replacing MIT's ASN.1 code
jc at f5.com
Mon Oct 15 20:45:56 EDT 2007
Supporting two API's for ASN.1 encoding is an interesting idea.
I haven't looked closely at how the current ASN.1 is abstracted
to the callers. To do this, you'd have to insert a 'shim' between
the callers of the ASN.1 stuff and the actual ASN.1 implementation.
Then, as you suggest, ./configure --use-new-asn1 or some such
and you get the new implementation.
I understand the dilemma here - spend now to save later or amortize
the cost of adding new ASN.1 support to the existing implementation
over time. Question is, when do you "break even".
A difficult decision. But, if the ASN.1 implementation is abstracted
in a manner described in the first paragraph, perhaps a test program
could be written to validate the implementation prior to throwing
the 'big switch' ?
> -----Original Message-----
> From: krbdev-bounces at mit.edu [mailto:krbdev-bounces at mit.edu]
> On Behalf Of Ken Raeburn
> Sent: Monday, October 15, 2007 17:51
> To: Kerberos developers list
> Subject: Re: replacing MIT's ASN.1 code
> On Oct 15, 2007, at 17:38, JC Ferguson wrote:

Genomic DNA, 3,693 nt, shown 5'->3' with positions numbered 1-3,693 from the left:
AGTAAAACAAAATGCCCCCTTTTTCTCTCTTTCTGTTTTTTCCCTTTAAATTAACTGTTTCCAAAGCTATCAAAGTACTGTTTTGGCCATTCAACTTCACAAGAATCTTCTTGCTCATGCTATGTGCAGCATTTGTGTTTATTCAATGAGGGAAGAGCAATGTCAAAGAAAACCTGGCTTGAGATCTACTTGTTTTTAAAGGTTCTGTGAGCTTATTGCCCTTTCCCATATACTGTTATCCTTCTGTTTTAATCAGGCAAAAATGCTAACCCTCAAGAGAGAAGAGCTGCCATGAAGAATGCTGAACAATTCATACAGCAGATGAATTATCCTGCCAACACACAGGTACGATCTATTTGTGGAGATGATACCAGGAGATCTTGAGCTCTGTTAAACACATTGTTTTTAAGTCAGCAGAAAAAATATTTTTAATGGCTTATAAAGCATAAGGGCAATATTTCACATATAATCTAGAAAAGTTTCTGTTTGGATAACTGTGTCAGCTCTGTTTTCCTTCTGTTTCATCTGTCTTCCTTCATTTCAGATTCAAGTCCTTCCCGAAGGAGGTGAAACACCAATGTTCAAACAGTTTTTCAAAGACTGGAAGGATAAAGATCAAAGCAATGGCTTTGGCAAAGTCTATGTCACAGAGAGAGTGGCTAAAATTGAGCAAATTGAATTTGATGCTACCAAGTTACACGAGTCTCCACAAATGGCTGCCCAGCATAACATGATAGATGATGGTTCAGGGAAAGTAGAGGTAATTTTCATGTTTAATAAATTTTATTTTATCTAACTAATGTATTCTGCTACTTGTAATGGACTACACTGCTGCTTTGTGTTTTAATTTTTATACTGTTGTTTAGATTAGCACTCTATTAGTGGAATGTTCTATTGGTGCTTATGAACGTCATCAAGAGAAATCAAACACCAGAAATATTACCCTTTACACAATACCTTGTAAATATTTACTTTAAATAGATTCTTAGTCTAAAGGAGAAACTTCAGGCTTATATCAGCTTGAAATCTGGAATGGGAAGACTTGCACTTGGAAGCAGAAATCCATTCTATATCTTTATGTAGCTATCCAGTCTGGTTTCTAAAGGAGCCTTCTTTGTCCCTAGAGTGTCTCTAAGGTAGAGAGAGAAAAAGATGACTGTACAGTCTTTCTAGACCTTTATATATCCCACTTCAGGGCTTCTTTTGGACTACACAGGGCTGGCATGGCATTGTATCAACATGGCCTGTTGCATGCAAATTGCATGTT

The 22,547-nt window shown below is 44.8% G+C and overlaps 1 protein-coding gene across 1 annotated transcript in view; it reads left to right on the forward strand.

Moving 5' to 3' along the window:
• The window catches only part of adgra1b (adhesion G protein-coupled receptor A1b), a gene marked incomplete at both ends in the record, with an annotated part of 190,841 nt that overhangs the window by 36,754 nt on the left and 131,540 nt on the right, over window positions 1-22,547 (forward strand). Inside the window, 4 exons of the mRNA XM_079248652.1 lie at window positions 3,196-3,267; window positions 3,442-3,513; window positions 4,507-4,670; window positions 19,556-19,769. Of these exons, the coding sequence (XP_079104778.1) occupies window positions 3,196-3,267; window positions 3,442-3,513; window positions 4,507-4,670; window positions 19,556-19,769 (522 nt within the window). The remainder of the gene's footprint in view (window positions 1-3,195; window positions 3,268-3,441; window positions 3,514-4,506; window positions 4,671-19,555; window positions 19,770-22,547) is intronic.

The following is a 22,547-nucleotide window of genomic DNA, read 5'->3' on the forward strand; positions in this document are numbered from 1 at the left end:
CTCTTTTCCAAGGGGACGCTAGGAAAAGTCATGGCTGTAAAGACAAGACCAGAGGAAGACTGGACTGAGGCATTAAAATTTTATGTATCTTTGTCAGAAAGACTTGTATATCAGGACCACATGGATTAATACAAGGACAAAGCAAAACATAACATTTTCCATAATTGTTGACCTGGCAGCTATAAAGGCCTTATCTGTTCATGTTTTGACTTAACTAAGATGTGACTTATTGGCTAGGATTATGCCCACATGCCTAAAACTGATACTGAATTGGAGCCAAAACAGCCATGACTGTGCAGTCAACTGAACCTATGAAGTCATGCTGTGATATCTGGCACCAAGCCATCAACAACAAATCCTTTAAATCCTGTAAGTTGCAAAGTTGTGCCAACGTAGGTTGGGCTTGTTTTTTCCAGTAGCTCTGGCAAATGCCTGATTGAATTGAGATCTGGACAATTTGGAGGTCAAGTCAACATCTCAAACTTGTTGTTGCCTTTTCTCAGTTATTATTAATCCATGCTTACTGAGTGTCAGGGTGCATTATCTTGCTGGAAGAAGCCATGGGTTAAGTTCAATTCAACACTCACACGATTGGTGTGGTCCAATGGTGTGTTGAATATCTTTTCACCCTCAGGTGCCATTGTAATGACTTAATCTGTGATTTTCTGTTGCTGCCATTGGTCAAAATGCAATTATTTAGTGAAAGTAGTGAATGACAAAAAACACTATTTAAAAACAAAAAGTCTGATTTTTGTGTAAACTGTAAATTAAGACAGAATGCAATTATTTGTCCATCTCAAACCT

> > My big concern would be quality. As you state below, the MIT ASN.1
> > implementation has been kicked around for years, is solid, interops
> > with MSFT and others.
> Much of it. The LDAP database back end and PKINIT have both
> introduced new code.
> The advantage I see to the A2C implementation is that buffer
> length checks and such are done once in the support code;
> adding new types introduces much less of an opportunity to
> add new bugs. With the MIT code, on the other hand, adding a
> new type means reading through the processing for other
> types, hoping you understand all the multiple levels of
> macros well enough to copy what they're doing and modify it
> correctly, and writing new C code.
> I suppose one approach might be to ship both ASN.1
> implementations for a while, so the more daring users can
> help us shake the bugs out while more conservative ones use
> the old, more tested code, and then we switch the defaults
> and eventually purge the old version (assuming the new one
> proves solid enough). I'm not crazy about supporting two
> ASN.1 runtimes, and I can certainly imagine people writing
> patches that add new ASN.1 types and say "oh, but this only
> works if you enable A2C", kind of leaving us screwed if we
> decide not to make the switch. But with the discipline to
> refuse the latter patches in the main sources, it might be
> one way to make the switch over the course of a year or two.
> krbdev mailing list krbdev at mit.edu
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